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Cast Away Illusions, Part Two

Cast Away Illusions, Part Two

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Published by Christopher Carrico

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Published by: Christopher Carrico on Nov 02, 2013
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By Christopher Carrico http://ccarrico.wordpress.com
http://en.wikipedia.org/wiki/File:Official_portrait_of_Barack_Obama.jpg http://en.wikipedia.org/wiki/File:5.3.10SarahPalinByDavidShankbone.jpg One contradiction that both neo-liberals and neo-conservatives face is the difficulty of how to protect the free pursuit of liberty, (especially though markets, private property, and the accumulation of wealth), from the democratic demands of the majority for social  justice, intervention in the market, and the equitable distribution of wealth. While neo-libs and neo-cons are both, in theory, against intervention into the economy by the state, both have come to be for the very aggressive use of the state when state intervention is useful for the protection of property, wealth, and entrenched power. Paraphrasing David Harvey, I noted in this blog last month that:
 As in the case of some of the classical theories of liberal democracy, neo-liberal theorists are concerned that the free functioning of the liberal economy be protected from the sometimes irrational influences of the democratic masses, whose demands for equality, a social safety net, collective ownership, or national protection could irrationally interfere with the smooth functioning of otherwise ideal liberal capitalist economies. Following the argument put forth by Gérard Duménil and Dominique Lévy in their book
Captial Resurgen
 (2004), David Harvey argues that neo-liberalism is most coherent not when viewed as an economic model or as a political theory, but rather when seen as a project for the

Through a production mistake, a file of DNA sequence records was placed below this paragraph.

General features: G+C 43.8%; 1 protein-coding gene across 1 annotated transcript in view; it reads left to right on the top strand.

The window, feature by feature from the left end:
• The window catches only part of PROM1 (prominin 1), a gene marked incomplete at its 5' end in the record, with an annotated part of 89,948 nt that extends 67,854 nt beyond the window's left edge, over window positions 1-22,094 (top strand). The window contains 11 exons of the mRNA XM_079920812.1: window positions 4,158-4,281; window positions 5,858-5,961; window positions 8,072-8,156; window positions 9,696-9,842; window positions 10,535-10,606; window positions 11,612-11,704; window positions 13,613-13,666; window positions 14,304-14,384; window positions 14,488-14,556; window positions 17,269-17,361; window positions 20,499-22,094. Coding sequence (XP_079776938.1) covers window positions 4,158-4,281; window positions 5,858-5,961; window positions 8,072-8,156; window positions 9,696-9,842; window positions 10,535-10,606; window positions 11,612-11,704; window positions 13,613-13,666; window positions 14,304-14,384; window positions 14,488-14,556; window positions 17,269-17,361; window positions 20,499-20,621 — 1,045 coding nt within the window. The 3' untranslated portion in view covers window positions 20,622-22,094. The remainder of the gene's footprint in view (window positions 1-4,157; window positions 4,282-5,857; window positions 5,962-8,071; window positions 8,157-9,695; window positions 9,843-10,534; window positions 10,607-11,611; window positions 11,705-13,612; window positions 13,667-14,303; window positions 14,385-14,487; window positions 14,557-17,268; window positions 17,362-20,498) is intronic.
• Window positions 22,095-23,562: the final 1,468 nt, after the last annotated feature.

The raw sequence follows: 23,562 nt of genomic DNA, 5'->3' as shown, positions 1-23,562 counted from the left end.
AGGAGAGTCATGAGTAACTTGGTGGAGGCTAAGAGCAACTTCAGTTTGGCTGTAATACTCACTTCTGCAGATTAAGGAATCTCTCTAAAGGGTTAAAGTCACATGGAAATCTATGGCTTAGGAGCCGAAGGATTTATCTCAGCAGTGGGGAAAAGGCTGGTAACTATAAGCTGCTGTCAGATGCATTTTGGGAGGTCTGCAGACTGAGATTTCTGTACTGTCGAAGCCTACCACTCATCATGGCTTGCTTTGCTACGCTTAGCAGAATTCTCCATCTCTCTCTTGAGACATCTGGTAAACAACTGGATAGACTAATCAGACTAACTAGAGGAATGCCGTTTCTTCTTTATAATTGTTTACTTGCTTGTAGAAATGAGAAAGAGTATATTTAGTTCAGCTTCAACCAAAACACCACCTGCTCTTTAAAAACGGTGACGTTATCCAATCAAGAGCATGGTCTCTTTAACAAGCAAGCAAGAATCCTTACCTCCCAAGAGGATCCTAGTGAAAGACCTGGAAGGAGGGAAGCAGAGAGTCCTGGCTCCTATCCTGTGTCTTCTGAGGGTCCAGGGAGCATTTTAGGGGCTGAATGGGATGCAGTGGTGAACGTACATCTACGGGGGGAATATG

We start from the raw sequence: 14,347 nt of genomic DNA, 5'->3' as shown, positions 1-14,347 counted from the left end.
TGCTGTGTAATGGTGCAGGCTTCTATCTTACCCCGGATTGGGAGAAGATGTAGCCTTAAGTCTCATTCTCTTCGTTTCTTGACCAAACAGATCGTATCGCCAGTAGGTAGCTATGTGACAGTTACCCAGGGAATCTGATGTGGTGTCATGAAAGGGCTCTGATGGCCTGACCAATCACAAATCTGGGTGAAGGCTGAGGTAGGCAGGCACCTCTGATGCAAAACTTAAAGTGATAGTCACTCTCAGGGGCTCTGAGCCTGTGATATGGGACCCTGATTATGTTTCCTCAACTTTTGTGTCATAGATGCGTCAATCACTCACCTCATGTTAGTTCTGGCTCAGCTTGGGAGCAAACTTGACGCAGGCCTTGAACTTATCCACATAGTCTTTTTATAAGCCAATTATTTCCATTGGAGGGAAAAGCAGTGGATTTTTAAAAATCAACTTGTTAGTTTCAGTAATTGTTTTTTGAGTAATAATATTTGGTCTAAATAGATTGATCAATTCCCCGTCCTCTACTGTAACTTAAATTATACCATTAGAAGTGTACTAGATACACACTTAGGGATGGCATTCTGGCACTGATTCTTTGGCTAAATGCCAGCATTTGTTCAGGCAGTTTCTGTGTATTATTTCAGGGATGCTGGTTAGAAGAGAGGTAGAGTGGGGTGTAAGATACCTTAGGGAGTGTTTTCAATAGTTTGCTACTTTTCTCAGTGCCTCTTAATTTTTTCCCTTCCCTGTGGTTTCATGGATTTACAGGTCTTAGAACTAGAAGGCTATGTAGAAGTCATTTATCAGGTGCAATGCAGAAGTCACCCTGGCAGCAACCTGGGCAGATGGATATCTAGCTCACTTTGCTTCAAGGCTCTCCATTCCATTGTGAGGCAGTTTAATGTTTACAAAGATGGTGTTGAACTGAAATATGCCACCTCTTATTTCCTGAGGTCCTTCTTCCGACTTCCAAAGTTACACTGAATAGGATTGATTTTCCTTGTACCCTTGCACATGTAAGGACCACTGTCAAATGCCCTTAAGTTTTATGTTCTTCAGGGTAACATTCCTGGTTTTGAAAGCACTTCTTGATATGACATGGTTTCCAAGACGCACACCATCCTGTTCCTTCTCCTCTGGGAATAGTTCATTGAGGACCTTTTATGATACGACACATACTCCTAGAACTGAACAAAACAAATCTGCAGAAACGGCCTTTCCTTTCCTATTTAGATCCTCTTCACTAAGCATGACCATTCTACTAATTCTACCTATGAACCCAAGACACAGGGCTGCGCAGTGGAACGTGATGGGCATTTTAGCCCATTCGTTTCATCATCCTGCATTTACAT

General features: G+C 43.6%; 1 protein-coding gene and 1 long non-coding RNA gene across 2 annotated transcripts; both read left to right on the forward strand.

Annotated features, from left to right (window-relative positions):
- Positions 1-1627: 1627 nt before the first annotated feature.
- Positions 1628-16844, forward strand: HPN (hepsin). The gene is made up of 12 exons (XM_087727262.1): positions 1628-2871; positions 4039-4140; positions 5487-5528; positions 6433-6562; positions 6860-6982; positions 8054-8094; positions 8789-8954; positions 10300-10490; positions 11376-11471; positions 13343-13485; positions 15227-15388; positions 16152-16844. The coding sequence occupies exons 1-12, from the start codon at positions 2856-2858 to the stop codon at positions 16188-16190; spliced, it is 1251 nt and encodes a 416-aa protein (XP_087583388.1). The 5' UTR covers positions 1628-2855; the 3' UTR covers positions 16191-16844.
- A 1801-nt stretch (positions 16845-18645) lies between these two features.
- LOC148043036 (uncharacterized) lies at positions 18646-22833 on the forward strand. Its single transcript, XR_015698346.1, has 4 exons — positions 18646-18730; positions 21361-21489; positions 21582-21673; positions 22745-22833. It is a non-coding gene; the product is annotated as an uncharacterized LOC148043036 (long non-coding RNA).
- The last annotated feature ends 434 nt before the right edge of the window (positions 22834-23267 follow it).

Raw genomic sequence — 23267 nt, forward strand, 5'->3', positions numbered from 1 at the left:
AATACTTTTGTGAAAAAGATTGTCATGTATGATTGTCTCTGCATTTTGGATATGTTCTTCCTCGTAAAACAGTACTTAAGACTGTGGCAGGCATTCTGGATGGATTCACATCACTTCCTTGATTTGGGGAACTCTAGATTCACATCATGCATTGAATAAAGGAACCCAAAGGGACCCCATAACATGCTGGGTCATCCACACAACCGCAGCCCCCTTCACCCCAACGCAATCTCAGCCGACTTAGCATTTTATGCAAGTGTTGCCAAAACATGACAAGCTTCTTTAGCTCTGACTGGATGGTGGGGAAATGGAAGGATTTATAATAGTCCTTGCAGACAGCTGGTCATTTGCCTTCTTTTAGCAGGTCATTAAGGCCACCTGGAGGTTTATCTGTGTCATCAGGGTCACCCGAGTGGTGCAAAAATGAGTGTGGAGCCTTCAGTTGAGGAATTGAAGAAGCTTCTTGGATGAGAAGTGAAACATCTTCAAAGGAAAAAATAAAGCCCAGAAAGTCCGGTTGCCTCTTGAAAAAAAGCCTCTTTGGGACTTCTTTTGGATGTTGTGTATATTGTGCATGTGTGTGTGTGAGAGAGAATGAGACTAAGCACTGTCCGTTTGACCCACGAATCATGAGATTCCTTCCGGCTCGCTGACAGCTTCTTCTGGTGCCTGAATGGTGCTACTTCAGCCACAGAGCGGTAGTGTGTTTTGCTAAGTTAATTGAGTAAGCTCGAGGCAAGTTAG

restoration or creation of capitalist class power 
. Hence its contradictory relationship with the state: it claims to be against state intervention, while being heavily in support of state actions that are intended to buttress the power of capitalist elites. Neo-conservatives also put forth rhetoric
against “big government” intervention into th
e economy, while at the same time supporting state interventions intended to protect and promote the economic interests of ruling elites. Neo-conservatism, while differing in emphasis in some ways, is perfectly in keeping with the neo-liberal goal of strengthening capitalist class power. The reign of the free market, the unchecked power of capital, and economic and military imperialism, all create a great deal of social disruption, anomie, and chaos. The capitalist freedoms that both neo-liberals and neo-conservatives advocate are forces that are constantly threatening to tear apart the very fabric of society. (Harvey 2005: 81-86) The neo-conservative answer to the chaos and anomie that permeates the world that the liberals created, is not to question liberalism
 fundamental economic premises. Rather, neo-conservatism seeks to address the social disorder caused by capitalism by
advocating a strong state with coercive powers to control “the chaos of individual interests.” (Harvey: 82) In this sense,